Influenza medical therapy

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For more information about non-human (variant) influenza viruses that may be transmitted to humans, see Zoonotic influenza

Editor-In-Chief: C. Michael Gibson, M.S., M.D. [1]; Associate Editor(s)-in-Chief: Alejandro Lemor, M.D. [2]


Antiviral therapy is recommended for patients who are at higher risk of complications from the Influenza virus. Antiviral drugs diminish symptoms, shorten the time of the disease, and prevent serious complications. The two main antiviral agents used in the treatment and prevention of influenza are Oseltamivir and Zanamivir. For the majority of patients, the treatment of influenza is primarily symptomatic and includes Analgesics, Antihistamines, Decongestants and cough suppressants.

Medical Therapy

Antiviral Medications

Persons at higher risk for influenza complications recommended for antiviral treatment include:
  • Children aged younger than 2 years
  • Adults aged 65 years and older
  • Persons with the following comorbidities:
  • Chronic pulmonary (including asthma)
  • Cardiovascular (except hypertension alone)
  • Renal, hepatic, hematological (including sickle cell disease) or metabolic disorders (including diabetes mellitus)
  • Neurologic and neurodevelopment conditions (including disorders of the brain, spinal cord, peripheral nerve, and muscle such as cerebral palsy, epilepsy, stroke, intellectual disability [mental retardation], moderate to severe developmental delay, muscular dystrophy, or spinal cord injury)
  • Persons with immunosuppression, including that caused by medications or by HIV infection
  • Women who are pregnant or postpartum (within 2 weeks after delivery)
  • Persons aged younger than 19 years who are receiving long-term aspirin therapy
  • American Indians/Alaska Natives
  • Persons who are morbidly obese (BMI > 40)
  • Residents of nursing homes and other chronic-care facilities.
  • Antiviral medications with activity against influenza viruses are an important adjunct to influenza vaccine in the control of influenza.
  • Influenza antiviral prescription drugs can be used to treat influenza or to prevent influenza.
  • Four licensed prescription influenza antiviral agents are available in the United States.

Neuraminidase inhibitors

  • Two FDA-approved influenza antiviral medications are recommended for use in the United States during the 2013-2014 influenza season:
  • Oseltamivir and zanamivir are chemically related antiviral medications known as neuraminidase inhibitors that have activity against both influenza A and B viruses.


  • Amantadine and rimantadine are antiviral drugs in a class of medications known as adamantanes.
  • Adamantanes are active against influenza A viruses, but not influenza B viruses.

Antiviral Therapy Recommendations

Antiviral treatment with neuraminidase inhibitors is recommended as early as possible for any patient with confirmed or suspected influenza who has any of the follwing conditions:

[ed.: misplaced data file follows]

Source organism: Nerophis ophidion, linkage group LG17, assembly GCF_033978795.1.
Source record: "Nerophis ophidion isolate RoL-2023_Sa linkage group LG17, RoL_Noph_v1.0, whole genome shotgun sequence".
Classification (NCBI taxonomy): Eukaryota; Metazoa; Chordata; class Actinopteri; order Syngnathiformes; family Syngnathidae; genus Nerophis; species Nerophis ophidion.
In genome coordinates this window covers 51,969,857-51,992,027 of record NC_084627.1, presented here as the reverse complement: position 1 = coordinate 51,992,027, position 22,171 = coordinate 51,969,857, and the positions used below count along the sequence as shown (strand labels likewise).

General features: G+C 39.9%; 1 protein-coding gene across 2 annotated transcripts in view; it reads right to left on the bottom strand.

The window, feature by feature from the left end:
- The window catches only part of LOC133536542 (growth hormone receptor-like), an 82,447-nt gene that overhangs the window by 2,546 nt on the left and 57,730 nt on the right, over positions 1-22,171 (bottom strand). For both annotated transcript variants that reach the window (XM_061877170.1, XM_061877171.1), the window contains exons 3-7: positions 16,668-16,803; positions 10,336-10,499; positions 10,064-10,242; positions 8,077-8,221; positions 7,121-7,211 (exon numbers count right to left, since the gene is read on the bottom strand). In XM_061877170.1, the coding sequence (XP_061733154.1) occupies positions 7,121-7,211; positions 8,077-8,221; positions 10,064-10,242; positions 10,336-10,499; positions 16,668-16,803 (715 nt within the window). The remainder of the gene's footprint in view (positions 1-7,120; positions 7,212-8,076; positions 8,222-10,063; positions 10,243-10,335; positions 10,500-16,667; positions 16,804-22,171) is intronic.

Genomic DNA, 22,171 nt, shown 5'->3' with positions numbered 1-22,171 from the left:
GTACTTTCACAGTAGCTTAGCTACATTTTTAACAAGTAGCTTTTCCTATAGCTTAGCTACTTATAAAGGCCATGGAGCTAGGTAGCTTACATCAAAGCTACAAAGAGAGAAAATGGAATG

• Is hospitalized.
  • Has severe, complicated, or progressive illness.
  • Is at higher risk for influenza complications (detailed in the table on the right).

Meta-analyses of randomized controlled trials of neuraminidase inhibitors conflict with reviews by the Cochrane Collaboration[1] suggesting less benefit than reviews by industry[2]:

  • "median times to alleviation were 97·5 h for oseltamivir and 122·7 h for placebo groups (difference -25·2 h, 95% CI -36·2 to -16·0)" [2]
  • "a reduction in the time to first alleviation of symptoms from 7 to 6.3 days"[1]

The Cochrane assessment has evolved:

  • 2000: "Eight trials with 1180 adults were included." "As a treatment, NIs shorten the duration of symptoms by one da...NIs are effective for the prevention and treatment of influenza. Overall NIs are safe..."[3]
  • 2006: "We identified four prophylaxis, 13 treatment and four post-exposure prophylaxis (PEP) trials." "Because of their low effectiveness, NIs should not be used in routine seasonal influenza control"[4]
  • 2012: "We included and analysed data from 25 studies (15 oseltamivir and 10 zanamivir studies). We could not use data from a further 42 studies due to insufficient information or unresolved discrepancies in their data." "We found a high risk of publication and reporting biases in the trial programme of oseltamivir."[5]
  • 2014: "We obtained 107 clinical study reports from the European Medicines Agency (EMA), GlaxoSmithKline and Roche." "Oseltamivir and zanamivir have small, non-specific effects on reducing the time to alleviation of influenzasymptoms in adults, but not in asthmatic children."[1]

A subsequent, open-label trial found[6]:

  • "Primary care patients with influenza-like illness treated with oseltamivir recovered one day sooner on average than those managed by usual care alone"
  • "The effect does not appear to be mediated by influenza virus status, as measured using PCR analysis of swabs"

Drug Resistance

  • Antiviral resistance to oseltamivir and zanamivir among circulating influenza viruses is currently low, but this might change.
  • Also, antiviral resistance can emerge during or after treatment in certain patients, such as immunosuppressed individuals.
  • As in recent past seasons, there is a high prevalence (>99%) of influenza A(H3N2) and influenza A(H1N1) (2009 H1N1) viruses resistant to adamantanes.
  • Therefore, amantadine and rimantadine are not recommended for antiviral treatment or chemoprophylaxis of currently circulating influenza A viruses.

Antiviral Medications Recommended for Treatment and Chemoprophylaxis of Influenza